But, even if other brands are reaching ROI and awareness goals with their unique tactics, you might still have trouble brainstorming or creating an interesting plan for your 2020 campaigns.
When you can't come up with a solid idea, it can be helpful to learn from the brands that have launched award-winning, memorable, and revenue-generating campaigns Simply learning more about these strategies and identifying aspects that could fit into your own tactics could give you a wealth of great ideas for 2020.
But in a world where we have ads literally everywhere, how do you identify and determine what the best ads were?
To help inspire new ideas and jumpstart your creativity for 2020, I asked six HubSpot Marketers to share their favorite campaigns of 2019. Here's what they revealed:
6 Campaigns HubSpot Marketers Enjoyed in 2019
"The Truth is Worth It" - The New York Times
The New York Times' "The Truth is Worth It" campaign features a series of commercials that follow actual Times' journalists' through the long, complicated, and challenging process of uncovering hidden truths for a story. It also emphasizes the barriers reporters must overcome to complete and report on a thorough investigation.
Each commercial follows an actual New York Times journalist as they make calls, take notes and begin writing a story about one of today's hardest-hitting topics, such as immigration, climate change, and international conflicts.
The Times ads create a sense of tension by showing actual footage -- primarily recorded by journalists -- related to the controversial topics discussed. As the footage plays, you can hear soundbites of a featured reporter making a number of calls to confirm the controversy presented in each ad.
One HubSpot marketer that found this campaign powerful was Kyle Denhoff, a global acquisition campaign manager.
"In a time of climate change, conflicting political views, and terrorism, the New York Times set out to position itself as the source of truth," says Denhoff. "While the Times generates revenue through subscriptions and advertising, it did not set out to sell its media products. The campaign doesn't mention their website, podcasts, newsletters, or videos. It tells a story."
"The creative is simple and incredibly effective. It positions the Times perfectly," Denhoff says. "Being the source of truth for all subscribers is a powerful promise. When you're subscribing to the New York Times you are subscribing to getting the truth every day with your morning coffee."
In a short, but sweet, commercial, Popeyes Louisiana Kitchen announces that its popular Chicken Sandwich is returning and that it will now be open on Sundays, unlike its main competitor, Chick-Fil-A.
The commercial opens with text saying, "Y'all... The Sandwich is back. This Sunday," which makes a bold assumption that the Popeyes Chicken Sandwich is so popular that audiences will know which sandwich the chain is talking about.
The ad cuts to an exit sign on a highway listing all the fast-food restaurants nearby. When the zooms in to Chick-Fil-A and Popeyes logos next to each other on the sign, Chick-Fil-A has text under its logo saying, "CLOSED SUNDAY," while a painter reveals new text under the Popeyes logo saying, "OPEN SUNDAY."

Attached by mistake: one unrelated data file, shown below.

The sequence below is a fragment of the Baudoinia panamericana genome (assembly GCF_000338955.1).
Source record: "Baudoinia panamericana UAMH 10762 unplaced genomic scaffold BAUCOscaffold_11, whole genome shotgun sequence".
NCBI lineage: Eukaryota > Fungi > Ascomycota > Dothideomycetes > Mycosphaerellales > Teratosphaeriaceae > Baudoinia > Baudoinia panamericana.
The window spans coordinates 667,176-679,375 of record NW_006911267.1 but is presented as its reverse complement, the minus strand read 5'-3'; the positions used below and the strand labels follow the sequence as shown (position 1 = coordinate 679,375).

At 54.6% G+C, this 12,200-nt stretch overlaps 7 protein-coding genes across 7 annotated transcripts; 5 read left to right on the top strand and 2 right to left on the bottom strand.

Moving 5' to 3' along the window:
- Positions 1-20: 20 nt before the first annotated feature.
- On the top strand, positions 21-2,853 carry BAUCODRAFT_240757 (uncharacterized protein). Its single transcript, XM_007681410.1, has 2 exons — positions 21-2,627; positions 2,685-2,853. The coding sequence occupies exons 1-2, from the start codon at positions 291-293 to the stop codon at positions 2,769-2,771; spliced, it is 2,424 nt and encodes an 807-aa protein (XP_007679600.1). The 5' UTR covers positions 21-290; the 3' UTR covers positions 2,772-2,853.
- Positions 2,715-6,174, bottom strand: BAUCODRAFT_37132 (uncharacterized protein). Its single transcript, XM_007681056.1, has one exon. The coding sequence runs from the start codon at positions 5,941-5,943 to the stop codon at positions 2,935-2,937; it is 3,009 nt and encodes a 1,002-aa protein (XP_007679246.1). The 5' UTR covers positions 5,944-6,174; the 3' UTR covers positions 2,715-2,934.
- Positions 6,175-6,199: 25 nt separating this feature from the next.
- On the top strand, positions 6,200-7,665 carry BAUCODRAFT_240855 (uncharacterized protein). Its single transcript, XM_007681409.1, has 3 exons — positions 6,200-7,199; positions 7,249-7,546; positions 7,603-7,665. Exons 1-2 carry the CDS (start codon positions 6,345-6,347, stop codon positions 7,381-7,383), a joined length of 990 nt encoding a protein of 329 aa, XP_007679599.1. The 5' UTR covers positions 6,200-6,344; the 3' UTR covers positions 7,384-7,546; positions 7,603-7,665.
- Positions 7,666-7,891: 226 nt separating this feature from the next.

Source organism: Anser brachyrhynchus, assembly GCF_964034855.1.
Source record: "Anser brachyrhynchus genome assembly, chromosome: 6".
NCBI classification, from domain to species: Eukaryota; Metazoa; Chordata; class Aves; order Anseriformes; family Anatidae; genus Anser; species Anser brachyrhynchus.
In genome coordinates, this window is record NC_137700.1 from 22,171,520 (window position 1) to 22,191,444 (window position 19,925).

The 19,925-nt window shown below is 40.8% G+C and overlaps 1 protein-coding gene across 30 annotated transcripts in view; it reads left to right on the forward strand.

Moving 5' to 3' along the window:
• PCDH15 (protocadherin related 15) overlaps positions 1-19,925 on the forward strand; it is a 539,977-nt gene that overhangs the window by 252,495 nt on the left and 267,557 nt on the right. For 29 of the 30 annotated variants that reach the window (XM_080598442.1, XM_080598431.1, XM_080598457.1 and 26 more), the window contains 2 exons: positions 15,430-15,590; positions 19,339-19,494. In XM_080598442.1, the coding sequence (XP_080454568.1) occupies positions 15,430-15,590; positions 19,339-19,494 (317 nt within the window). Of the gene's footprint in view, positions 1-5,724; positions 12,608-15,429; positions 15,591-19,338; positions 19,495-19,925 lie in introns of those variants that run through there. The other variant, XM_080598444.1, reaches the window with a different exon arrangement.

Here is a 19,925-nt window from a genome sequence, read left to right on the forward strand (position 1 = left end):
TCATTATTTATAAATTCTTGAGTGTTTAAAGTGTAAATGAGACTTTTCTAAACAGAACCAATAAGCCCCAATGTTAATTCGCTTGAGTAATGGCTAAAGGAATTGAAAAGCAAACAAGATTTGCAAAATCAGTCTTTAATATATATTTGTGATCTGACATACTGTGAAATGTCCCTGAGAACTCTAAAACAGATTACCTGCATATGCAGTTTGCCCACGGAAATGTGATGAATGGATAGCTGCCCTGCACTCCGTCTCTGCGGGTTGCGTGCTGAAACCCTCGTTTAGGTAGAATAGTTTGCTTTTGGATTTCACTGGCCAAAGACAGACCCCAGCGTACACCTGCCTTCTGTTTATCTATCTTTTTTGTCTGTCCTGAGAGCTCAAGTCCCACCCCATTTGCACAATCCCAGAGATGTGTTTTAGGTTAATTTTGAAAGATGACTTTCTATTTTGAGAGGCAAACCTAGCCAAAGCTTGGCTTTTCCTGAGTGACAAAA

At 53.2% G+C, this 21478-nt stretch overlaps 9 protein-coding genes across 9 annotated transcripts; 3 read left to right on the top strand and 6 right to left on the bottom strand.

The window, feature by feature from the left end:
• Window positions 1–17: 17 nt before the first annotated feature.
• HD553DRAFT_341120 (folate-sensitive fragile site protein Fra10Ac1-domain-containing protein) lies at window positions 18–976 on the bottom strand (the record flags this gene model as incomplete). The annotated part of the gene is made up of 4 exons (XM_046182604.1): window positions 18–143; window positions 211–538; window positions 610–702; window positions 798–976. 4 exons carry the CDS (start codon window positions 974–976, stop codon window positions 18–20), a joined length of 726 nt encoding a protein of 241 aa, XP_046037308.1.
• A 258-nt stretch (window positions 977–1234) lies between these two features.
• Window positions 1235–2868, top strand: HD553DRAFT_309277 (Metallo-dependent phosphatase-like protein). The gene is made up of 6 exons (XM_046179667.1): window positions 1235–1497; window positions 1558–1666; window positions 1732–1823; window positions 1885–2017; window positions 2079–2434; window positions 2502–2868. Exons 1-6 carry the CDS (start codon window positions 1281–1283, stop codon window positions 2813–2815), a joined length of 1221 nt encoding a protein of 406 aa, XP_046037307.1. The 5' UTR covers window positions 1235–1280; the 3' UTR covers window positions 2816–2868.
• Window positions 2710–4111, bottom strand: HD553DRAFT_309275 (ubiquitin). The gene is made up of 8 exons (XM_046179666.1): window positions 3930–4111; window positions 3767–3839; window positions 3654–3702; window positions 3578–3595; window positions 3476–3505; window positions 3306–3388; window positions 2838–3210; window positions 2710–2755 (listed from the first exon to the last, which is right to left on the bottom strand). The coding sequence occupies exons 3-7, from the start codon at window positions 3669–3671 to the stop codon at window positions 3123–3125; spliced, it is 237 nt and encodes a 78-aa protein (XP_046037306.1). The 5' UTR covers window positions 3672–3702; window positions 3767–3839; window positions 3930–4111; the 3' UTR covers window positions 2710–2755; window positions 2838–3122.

Here's a look at the full ad:
This sassy commercial was a favorite of Kayla Carmicheal, a junior staff writer for the HubSpot Marketing Blog.
"I chose this commercial because of the complexity of marketing tactics they fit in 21 seconds," Carmicheal explains. "In a direct response to competitor Chick-fil-A, the chain emphasized the one thing their competitor doesn't have: the ability to open on Sunday."
"As a final punch, they chose the launch date to be on a Sunday, highlighting that on billboards (right next to Chick-fil-A)," Carmicheal explains. "The impact of this commercial is felt even on silent, meaning that this perfectly-timed video is visually compelling as well."
When it comes to the visual details she notes above, Carmicheal explains, "Popeyes used their brand-specific orange in an eye-catching and invigorating way, under text that's hip and relatable to consumers."
If you want to highlight what makes your product or service stand out from a competitor, take a note from Popeyes. Identify where your competitor is missing opportunities to please their customers, then one-up them by highlighting how you're solving for those customer woes in your own campaign.
"We All Win" - Microsoft
After it came to Microsoft's attention that people with missing limbs or limited mobility were having trouble holding and pressing buttons on video game controllers, the tech company developed an adaptive controller with touchpads rather than buttons.
After the controller's launch, Microsoft highlighted this story of how they solved for the customer in a 2019 Super Bowl ad titled, "We All Win."
In the Gold Clio-winning commercial, Microsoft interviewed children with mobility issues and missing limbs about why they loved video games, but how they still faced difficulties with game controllers due to their disabilities.
Many of the children and parents featured in the ad explain that gaming helps them connect with friends in ways that they might not be able to otherwise. However, because of the current line of controllers, they have difficulty playing or competing in many games.
"I never thought it was unfair. I just thought 'Hey, this is the way it is and it's not going to change," says one boy.
After demonstrating the problem with game controllers, the ad shows the children using Microsoft's new adaptive video game controller as they explain how it makes gaming easier and more accessible for them.
For example, one girl excitedly says, "I can hit the buttons just as fast as they can," while a boy exclaims, "Now everyone can play!"